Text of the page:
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    Re: For which celestial bodies is it relevant to display the lunar distance?
    From: Andrew Bauer
    Date: 2021 Dec 5, 07:54 -0800

    Hi Murray,

    Thanks for liking the Lunar Distance charts. I haven't decided yet on publishing them - the charts come to 5136 "lines of code". I would probably start by publishing the tables.

    I have generated all yearly almanacs from 2020 to 2050 for all Python-3 programs and none failed (on Windows 10 or Ubuntu 20.04). I need to know if pdflatex failes (e.g. MiKTeX or TeX Live) or my code before the TeX file has been fully created. You may open an Issue in GitHub under the correct program. I have given up on the Python 2 stuff, which is out-of-date by now. Besides running the code "raw" by downloading thes from GitHub, there is a better way: get the PyPI version at https://pypi.org/project/pyalmanac/ (or https://pypi.org/project/sfalmanac/) and run it instead with "python -m pyalmanac". This stores the configuration file, config.py, and downloaded files in System Folders, but it is kind enough to print out where they are each time you run it. So you can execute these in an empty folder (for example). I have never heard of it stopping in June, and the latest errors that were reported from China, neither I nor the author of the astronomical libraries were able to reproduce.

    Now, don't expect Pyalmanc to give you identical results to the original version (the bugfixes and enhancements are in the "Description" in GitHub), and of course SFalmanac will be different, being based on Skyfield. However SFalmanac MUST agree with NASA JPL Horizons (RA and Declination). I have created a mini-test-program that prints any day in the same format as the Horizons System, so it's easier to compare. What's more, I needed to enhance this to give you the data from Ephem and Skyfield and THE DELTA between the two. I attach this in a ZIP file below.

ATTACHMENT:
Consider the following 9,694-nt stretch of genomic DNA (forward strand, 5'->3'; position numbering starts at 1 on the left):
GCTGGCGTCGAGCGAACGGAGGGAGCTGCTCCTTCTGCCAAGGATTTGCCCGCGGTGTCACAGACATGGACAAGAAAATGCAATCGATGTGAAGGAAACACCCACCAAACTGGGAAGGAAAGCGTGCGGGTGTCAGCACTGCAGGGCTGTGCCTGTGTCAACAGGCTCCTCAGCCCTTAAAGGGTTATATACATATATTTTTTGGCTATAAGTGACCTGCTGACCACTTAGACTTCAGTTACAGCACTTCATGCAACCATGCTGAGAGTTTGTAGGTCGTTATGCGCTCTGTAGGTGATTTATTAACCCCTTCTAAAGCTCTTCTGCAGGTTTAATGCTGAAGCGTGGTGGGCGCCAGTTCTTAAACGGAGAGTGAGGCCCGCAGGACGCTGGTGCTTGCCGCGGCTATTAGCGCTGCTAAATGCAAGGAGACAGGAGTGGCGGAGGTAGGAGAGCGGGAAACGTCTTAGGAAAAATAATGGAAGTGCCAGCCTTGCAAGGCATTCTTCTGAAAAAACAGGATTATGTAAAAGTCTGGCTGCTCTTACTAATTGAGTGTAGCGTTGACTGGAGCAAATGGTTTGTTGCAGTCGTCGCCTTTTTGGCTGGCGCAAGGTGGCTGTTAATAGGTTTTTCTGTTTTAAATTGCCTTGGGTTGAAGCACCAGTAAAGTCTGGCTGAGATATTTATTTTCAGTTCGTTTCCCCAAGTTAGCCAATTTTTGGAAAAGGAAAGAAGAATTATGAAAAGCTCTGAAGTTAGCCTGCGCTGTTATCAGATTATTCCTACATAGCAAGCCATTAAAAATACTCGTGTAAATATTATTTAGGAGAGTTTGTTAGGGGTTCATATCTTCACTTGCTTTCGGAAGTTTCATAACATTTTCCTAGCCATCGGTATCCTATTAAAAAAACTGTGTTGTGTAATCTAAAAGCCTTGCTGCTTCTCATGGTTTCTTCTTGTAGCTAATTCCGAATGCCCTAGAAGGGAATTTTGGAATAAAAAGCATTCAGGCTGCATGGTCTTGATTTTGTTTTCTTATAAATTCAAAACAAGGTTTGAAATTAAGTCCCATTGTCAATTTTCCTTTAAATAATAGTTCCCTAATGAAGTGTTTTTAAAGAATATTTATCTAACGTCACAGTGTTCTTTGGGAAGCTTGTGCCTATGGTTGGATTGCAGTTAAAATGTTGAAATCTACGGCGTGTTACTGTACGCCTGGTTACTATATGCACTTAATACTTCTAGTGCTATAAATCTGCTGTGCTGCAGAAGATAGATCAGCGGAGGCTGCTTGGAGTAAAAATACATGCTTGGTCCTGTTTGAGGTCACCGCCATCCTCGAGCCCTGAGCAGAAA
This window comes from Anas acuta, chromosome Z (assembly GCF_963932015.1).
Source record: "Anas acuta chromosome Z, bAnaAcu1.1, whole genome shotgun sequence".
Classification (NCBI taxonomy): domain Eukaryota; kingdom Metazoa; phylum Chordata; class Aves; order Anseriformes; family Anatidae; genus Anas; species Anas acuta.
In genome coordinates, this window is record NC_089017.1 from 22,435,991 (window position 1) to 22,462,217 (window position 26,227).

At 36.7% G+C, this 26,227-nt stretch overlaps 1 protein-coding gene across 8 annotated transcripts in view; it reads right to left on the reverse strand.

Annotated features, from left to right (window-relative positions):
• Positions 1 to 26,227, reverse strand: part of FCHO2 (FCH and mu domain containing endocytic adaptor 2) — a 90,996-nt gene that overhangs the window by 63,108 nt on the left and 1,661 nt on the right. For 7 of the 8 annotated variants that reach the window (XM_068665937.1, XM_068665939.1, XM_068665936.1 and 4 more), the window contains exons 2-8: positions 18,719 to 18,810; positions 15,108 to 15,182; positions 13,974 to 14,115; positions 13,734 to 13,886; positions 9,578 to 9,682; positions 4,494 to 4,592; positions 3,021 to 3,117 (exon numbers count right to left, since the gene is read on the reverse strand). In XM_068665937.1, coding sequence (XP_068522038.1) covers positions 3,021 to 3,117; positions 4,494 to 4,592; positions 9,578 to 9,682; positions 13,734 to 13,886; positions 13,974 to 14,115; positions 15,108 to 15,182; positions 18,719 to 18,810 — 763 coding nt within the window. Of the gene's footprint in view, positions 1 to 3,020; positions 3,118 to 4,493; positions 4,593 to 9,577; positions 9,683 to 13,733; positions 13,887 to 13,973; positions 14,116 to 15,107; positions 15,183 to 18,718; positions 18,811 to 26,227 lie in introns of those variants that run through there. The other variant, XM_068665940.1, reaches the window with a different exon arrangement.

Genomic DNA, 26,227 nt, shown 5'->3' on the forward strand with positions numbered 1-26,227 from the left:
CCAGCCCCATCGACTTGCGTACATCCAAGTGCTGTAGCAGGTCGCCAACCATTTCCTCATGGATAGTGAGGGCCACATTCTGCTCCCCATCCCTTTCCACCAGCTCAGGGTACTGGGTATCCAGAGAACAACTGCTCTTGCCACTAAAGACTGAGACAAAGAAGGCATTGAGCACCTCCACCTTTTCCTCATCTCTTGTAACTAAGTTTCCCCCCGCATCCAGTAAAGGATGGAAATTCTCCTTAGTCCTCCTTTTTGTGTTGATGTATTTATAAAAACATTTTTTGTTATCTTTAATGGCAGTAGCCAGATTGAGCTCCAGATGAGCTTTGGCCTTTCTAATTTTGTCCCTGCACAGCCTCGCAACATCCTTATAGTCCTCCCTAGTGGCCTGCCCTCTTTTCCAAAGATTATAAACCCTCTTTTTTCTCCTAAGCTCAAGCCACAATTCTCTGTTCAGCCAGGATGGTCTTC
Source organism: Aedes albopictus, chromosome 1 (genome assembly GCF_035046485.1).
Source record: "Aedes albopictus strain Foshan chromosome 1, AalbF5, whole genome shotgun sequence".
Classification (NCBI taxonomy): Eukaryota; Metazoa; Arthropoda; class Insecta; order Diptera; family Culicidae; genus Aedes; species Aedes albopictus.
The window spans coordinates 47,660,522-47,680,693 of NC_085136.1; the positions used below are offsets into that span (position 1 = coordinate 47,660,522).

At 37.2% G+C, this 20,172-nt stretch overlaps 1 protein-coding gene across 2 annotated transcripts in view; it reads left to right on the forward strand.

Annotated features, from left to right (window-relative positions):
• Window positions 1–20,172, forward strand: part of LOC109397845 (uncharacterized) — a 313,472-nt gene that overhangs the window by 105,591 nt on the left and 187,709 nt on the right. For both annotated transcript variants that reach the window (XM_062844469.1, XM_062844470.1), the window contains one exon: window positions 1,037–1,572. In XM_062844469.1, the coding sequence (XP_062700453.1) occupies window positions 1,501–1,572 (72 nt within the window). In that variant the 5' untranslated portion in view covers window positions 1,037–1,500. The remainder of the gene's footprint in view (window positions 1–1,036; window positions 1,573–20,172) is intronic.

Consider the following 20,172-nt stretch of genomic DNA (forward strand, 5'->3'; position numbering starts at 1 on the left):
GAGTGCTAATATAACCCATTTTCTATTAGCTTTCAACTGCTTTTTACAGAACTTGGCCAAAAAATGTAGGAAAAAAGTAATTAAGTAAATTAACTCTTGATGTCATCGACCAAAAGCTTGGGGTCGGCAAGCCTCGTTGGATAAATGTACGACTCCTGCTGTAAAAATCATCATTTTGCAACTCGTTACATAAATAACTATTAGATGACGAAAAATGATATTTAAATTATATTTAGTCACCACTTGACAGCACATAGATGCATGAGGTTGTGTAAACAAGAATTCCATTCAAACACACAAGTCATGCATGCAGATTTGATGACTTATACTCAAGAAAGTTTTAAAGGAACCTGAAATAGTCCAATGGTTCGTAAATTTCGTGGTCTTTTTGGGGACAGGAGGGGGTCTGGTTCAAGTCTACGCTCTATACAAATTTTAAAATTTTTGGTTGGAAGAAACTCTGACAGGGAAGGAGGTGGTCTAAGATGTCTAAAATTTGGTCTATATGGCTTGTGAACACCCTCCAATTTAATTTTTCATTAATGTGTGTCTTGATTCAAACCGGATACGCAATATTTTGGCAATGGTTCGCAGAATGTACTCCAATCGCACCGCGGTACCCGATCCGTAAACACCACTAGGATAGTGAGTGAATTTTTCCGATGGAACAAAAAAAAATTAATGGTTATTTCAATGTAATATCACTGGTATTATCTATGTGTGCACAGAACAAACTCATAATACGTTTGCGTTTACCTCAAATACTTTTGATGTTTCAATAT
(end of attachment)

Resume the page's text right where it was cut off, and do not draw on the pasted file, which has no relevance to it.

Skyalmanac you can forget about. I created this only because SFalmanac (Skyfield-based) was originally very slow compared to Pyalmanac (Ephem-based) due to the high accuracy of an event search routine, which is somewhat pointless if Sunrise, Sunset; Twilight, Moonrise, Moonset and Mer. Pass. are to be printed only in hours and minutes. The best solution was a rather compicated one: I adapted SFalmanac to calculate using multiprocessing. In case you want to compare ... you can switch back to single-processing by changing line 33 in config.py to "MULTIpr = False".

    Okay, let me know if you have any problems - feel free to open a new thread here including "Pyalmanc" or "SFalmanac" in the title, and I'll pick it up.

    Kind Regards,
    Andrew

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